It’s morning. You’re walking to your workplace. The sun is shining, and you look down at the greenery along the path. What do you see? Is that wild thyme? Sorrel? And look, a pyramidal orchid! You might know that CERN has several sites, but what you might not know is that the Organization spans 625 hectares, 415 of which are non-built environments. This land hosts a variety of species and ecosystems, including endangered species of wild orchid.
Over time, the Laboratory has implemented several measures to promote biodiversity on its land, with an approach based on low-intensity maintenance to foster biodiversity preservation, keeping watering to a minimum and eliminating fertilisers and chemicals wherever possible. CERN delays grass mowing and uses sheep grazing to allow the flora’s full life cycle to complete. In addition to its fenced sites, CERN also owns 136 hectares of woodland, mainly located along the surface path of the SPS accelerator. These forests, most of which are located in France, are jointly managed by CERN and the French forestry commission (Office National des Forêts – ONF). To ensure minimum mechanical intervention, be more respectful of the land and reduce damage to woodland soil, horse logging is used to remove fallen trees, a forest management measure in regular use since 2012.
In 2020, the Organization set up a working group on biodiversity with four key objectives: conserving and protecting natural spaces in the CERN domain; developing biodiversity in fenced and unfenced areas; establishing measures for biodiversity for new development projects on CERN sites; and defining indicators to monitor biodiversity at CERN. The proposed action plan for 2021–2025 identified several measures to be approved, funded and implemented by the CERN Environmental Protection Steering board (CEPS), two of which have already been set in motion.
The first one is to draw up guidelines for biodiversity considerations concerning new construction at CERN. These 11 guidelines aim to align CERN with the French and Swiss regulations on biodiversity protection. They cover a range of subjects, such as new plantations, invasive species, green roofs and tree compensation. An example of the latter is the recent planting of 200 trees on the Meyrin site over three years, compensating for previously felled trees due to ageing and construction work. This measure is aligned with CERN’s Masterplan 2040, released at the end of 2021, which adopts principles and standards to promote biodiversity when developing the site. Specific measures have been developed not only to preserve CERN’s natural heritage, but also to strengthen biodiversity on the land managed by CERN.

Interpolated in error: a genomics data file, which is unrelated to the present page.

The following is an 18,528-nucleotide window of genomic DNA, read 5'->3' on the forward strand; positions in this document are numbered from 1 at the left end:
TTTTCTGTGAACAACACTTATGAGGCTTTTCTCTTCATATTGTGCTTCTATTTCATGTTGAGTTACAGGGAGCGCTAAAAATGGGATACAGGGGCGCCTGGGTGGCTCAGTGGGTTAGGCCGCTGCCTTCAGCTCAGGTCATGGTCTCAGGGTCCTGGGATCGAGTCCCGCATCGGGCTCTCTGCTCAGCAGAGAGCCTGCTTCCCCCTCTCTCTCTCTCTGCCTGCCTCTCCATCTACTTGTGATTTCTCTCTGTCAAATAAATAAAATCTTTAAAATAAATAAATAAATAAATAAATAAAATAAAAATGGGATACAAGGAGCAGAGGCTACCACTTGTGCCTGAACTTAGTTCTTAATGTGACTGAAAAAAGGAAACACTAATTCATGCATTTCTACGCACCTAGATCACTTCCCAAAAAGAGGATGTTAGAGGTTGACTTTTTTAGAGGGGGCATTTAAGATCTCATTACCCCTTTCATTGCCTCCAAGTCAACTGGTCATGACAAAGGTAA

The second measure that has been launched involves surveys of various species of fauna and flora on the CERN sites. Conducting surveys is crucial to monitor populations and will enable CERN to identify zones of biological interest and their importance and help put in place concrete protection measures. Based on expert recommendations, the inventories will focus on flora, amphibians, insects and birds. The first surveys have already started: during the inventory of amphibians, two species of frog as well as two protected species of newt were found. A first inventory of the flora led to the identification of a new orchid species on the CERN site, the burnt-tip orchid. The inventory of birds is still under way.
CERN’s biodiversity working group will continue to investigate other issues, such as light pollution, which can negatively impact night wildlife, as well as urban heat islands. Planting more trees and vegetation on site will help mitigate this phenomenon, which occurs in areas with high artificial infrastructure and little to no greenery. While concrete and asphalt absorb heat, vegetation helps cool the air and thus keeps the temperature stable.
The Organization is also committed to improving biodiversity downstream of its activities. In 2020, CERN co-signed a charter initiated by WWF Geneva for the revitalisation of the Nant d’Avril, the second largest affluent to the Rhône in the Geneva basin. In addition to improving water quality, the project will boost the biodiversity of the entire watershed. The project will run until 2033 and the actions taken will promote recolonisation by some target species, namely the brown trout, the fire salamander and the grass snake.
Next time you take a walk on the CERN site, engage your senses and notice the many species that surround you. Meanwhile, you can catch a glimpse of CERN’s biodiversity in this short video.
This article is a part of the series “CERN’s Year of Environmental Awareness”.